From left, Liz Beebe, Brahm Bourque, Barbara Jenny and Gabe Jensen jump and smile in front of the Tacocat food truck in Kittery. Beebe, Bourque and Jensen are opening the food truck as part of a new food truck cluster on Jenny's property. Credit: Deb Cram | Portsmouth Herald

KITTERY, Maine — When the creators of the Kittery Food Truck Pod began dabbling around for industry advice, they were told their biggest problem could be, quite frankly, “getting too slammed.”

The incoming wave of outdoor eaters, arriving with the sweltering summer months, will soon take over what Barbara Jenny is calling a “paved paradise for gastrogathering.” It’s the parking lot adjacent to the town’s affectionately known “mural building,” just past the Memorial Traffic Circle, housing Lost Coast, Nest, Portland Mural Initiative, Good Luck Studio and Bring on the Chi Massage.

The pod will be rotating, with three trucks serving at a time throughout late spring and summer and into the fall. It opened Monday with El Rodeo Go, a Portland-based authentic Mexican street food truck.

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Jenny and her husband, Matt Beebe, own the property, and for years talked about what they could do to bring life to the lot, mirroring that of the fun and creativity that inhabits the nearby building.

“Part of our family went to Austin, Texas, for a vacation and visited a couple of food truck parks in crappy parking lots,” Jenny said. “We said to ourselves, ‘Well, we have a crappy parking lot.’”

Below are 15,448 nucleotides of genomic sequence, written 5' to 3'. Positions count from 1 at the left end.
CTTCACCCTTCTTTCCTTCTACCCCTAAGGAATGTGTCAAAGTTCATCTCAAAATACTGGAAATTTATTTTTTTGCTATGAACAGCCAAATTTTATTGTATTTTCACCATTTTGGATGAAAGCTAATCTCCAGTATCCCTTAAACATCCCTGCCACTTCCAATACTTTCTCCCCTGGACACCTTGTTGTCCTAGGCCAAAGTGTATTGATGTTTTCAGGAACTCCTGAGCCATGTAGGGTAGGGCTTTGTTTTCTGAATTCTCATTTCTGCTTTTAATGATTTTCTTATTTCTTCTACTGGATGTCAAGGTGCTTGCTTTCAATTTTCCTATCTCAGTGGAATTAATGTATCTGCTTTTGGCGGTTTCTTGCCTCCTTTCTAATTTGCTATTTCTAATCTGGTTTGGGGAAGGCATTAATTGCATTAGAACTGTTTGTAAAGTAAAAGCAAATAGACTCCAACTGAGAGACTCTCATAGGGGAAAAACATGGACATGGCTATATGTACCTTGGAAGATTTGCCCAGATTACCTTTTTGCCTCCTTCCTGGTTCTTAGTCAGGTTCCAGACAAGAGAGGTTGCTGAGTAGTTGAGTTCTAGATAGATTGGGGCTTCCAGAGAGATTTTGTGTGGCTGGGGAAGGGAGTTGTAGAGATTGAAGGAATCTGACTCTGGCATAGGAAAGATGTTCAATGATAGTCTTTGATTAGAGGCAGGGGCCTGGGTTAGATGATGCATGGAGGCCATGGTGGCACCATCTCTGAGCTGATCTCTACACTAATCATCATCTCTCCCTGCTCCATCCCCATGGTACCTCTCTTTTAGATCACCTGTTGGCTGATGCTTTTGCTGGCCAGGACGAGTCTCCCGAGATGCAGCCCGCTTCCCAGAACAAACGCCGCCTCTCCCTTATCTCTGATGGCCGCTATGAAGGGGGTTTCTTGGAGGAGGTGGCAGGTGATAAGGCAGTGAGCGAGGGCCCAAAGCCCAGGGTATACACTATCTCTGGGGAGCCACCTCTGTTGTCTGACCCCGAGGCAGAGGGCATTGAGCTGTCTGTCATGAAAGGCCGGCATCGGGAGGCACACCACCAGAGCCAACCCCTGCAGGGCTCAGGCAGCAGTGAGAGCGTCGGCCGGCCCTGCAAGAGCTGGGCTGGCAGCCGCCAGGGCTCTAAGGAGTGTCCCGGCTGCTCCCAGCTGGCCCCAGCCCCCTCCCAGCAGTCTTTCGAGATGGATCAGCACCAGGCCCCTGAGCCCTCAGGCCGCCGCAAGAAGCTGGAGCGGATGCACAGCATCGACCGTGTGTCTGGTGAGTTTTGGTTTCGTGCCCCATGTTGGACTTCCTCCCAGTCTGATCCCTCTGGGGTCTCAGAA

Simultaneously, Matt’s daughter and Jenny’s stepdaughter, Liz Beebe, her husband, Brahm Bourque, and friend Gabe Jensen were looking at a “shift in plans.” They came by way of the West Coast back to the Seacoast, with the hopes of starting their own food truck business.

Bourque was managing a restaurant in Los Angeles, while Jensen had run a food truck in Portland, Oregon. Liz Beebe is famous in certain circles as the lead singer of Dustbowl Revival, an eclectic Americana band out of Los Angeles.

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“We had an idea we wanted to own something of our own, so we partnered up,” Bourque said. “Gabe has always been making the best food for me. We wanted to be closer to family, too. So during the past year, we’ve been working on it, designing a menu. It’s a new adventure.”

Tacocat will be the anchor truck at the pod, serving six days a week at the pod.

“LA was an epicenter of amazing tacos,” Bourque said. “When we landed on that idea, I wanted to make sure it represented where we were for the last 15 years, and something fun and accessible. We’re not taking ourselves too seriously, it’s supposed to be fun.”

They’ll start with chicken, shrimp, carnitas, and squash and mushroom tacos. In addition to serving at the Kittery Food Truck Pod, they plan to travel when opportunities arise. They’ve already been already selected as one of the trucks to serve food at the Worth Lot concert in June in Portsmouth, New Hampshire.